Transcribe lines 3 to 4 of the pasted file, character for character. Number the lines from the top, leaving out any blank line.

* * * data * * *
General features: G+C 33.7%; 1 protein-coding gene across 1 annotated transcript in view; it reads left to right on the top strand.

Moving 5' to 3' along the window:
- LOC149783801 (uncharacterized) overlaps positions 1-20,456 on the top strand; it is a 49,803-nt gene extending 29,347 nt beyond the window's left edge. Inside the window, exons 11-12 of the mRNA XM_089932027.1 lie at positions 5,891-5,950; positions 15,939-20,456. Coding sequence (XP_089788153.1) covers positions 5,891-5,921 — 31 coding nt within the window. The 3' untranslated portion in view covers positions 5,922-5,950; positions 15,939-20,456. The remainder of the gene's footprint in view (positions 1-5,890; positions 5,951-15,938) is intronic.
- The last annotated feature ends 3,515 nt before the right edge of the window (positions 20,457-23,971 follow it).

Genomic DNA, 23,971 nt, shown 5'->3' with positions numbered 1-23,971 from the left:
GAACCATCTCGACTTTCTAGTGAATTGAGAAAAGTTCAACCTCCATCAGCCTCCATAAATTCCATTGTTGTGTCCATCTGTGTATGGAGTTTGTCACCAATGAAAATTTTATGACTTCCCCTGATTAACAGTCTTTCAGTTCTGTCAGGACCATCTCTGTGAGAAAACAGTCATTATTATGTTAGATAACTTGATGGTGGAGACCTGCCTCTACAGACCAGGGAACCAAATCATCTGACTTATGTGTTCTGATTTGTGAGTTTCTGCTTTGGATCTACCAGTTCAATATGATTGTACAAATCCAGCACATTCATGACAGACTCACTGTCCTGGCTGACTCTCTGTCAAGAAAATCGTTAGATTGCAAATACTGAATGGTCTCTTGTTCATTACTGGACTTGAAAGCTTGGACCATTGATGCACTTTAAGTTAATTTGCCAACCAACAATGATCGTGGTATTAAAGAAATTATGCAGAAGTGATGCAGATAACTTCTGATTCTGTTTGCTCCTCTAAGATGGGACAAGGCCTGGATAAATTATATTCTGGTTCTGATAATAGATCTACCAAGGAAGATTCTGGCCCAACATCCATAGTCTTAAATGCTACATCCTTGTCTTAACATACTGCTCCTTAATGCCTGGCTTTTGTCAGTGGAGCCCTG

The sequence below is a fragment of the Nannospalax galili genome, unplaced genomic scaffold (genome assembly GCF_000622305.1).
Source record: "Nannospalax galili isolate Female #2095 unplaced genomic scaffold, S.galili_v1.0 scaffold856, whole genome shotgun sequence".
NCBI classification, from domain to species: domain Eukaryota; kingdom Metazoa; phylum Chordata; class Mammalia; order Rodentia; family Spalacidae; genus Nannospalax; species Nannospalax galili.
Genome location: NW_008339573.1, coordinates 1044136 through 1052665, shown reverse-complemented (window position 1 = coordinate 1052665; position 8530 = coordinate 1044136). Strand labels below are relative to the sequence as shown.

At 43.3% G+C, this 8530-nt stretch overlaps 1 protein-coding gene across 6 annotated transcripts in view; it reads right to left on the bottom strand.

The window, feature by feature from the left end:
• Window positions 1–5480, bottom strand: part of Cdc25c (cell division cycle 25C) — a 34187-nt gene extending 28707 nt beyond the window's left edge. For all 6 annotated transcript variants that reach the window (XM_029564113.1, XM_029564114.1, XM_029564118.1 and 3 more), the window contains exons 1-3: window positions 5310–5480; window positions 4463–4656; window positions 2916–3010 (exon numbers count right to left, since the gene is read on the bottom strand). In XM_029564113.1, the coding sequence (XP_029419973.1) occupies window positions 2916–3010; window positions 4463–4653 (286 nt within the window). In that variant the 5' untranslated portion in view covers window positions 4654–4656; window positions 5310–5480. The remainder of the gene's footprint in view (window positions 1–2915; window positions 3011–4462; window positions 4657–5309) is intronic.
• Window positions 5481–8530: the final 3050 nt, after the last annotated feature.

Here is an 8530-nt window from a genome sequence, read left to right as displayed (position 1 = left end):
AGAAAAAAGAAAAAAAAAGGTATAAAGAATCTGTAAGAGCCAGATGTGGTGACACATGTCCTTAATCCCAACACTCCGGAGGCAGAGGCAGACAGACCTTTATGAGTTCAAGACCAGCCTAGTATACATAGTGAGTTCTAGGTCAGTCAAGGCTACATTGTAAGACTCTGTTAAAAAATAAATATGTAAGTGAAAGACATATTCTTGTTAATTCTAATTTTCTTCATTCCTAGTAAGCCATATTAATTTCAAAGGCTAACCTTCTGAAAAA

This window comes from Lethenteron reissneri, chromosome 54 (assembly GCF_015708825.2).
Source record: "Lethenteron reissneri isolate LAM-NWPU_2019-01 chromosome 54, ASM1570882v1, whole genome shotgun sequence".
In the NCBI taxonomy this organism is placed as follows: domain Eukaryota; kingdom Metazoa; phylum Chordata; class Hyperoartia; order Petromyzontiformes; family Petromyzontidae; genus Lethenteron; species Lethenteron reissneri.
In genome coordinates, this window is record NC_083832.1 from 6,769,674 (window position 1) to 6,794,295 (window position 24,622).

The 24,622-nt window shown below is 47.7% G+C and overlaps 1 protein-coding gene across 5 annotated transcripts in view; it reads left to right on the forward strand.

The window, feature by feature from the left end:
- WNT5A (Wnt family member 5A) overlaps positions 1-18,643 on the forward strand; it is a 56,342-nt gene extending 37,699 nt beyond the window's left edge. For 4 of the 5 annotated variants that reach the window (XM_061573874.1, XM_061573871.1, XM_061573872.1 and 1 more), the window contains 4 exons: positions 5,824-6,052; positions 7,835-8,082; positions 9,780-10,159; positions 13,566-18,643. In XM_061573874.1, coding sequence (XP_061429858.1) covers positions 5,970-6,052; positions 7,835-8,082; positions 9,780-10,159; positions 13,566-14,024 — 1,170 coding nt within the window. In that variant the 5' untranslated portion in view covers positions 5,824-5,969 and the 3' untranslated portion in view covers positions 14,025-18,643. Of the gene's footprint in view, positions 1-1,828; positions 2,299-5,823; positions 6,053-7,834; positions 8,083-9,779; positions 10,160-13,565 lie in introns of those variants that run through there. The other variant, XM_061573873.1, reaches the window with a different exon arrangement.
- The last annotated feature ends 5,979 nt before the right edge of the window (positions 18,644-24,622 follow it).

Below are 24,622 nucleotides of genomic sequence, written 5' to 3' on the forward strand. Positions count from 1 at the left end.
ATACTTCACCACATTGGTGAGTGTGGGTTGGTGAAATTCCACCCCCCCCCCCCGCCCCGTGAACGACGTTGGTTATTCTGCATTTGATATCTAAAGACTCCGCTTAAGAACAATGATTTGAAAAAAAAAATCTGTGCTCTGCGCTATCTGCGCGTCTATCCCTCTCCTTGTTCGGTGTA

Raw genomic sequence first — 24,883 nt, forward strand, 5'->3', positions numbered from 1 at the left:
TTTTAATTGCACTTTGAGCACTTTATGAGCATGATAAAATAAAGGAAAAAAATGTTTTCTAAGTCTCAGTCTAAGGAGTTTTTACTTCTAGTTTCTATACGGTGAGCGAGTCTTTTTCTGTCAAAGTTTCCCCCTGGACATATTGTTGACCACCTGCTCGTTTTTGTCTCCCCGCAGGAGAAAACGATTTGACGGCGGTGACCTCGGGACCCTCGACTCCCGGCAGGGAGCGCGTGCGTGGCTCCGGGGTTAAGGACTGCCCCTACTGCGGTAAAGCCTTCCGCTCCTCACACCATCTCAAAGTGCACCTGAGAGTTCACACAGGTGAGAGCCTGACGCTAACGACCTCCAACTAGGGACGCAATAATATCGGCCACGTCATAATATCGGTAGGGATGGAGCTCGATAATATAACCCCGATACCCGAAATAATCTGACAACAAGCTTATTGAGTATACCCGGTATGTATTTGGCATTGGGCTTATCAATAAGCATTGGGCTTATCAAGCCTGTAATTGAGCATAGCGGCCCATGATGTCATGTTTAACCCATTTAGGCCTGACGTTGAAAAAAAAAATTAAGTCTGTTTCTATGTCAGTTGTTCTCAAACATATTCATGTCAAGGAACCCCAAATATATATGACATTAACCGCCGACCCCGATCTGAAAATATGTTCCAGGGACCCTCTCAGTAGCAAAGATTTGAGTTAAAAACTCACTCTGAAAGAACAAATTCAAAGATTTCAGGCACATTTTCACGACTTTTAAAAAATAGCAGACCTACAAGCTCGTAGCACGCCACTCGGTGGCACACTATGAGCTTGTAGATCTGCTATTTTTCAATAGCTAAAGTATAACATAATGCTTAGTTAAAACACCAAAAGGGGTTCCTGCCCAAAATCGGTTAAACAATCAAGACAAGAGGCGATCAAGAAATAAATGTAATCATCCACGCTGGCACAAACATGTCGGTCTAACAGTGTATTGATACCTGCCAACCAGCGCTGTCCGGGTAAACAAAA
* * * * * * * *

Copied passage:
- LOC149783801 (uncharacterized) overlaps positions 1-20,456 on the top strand; it is a 49,803-nt gene extending 29,347 nt beyond the window's left edge. Inside the window, exons 11-12 of the mRNA XM_089932027.1 lie at positions 5,891-5,950; positions 15,939-20,456. Coding sequence (XP_089788153.1) covers positions 5,891-5,921 — 31 coding nt within the window. The 3' untranslated portion in view covers positions 5,922-5,950; positions 15,939-20,456. The remainder of the gene's footprint in view (positions 1-5,890; positions 5,951-15,938) is intronic.
- The last annotated feature ends 3,515 nt before the right edge of the window (positions 20,457-23,971 follow it).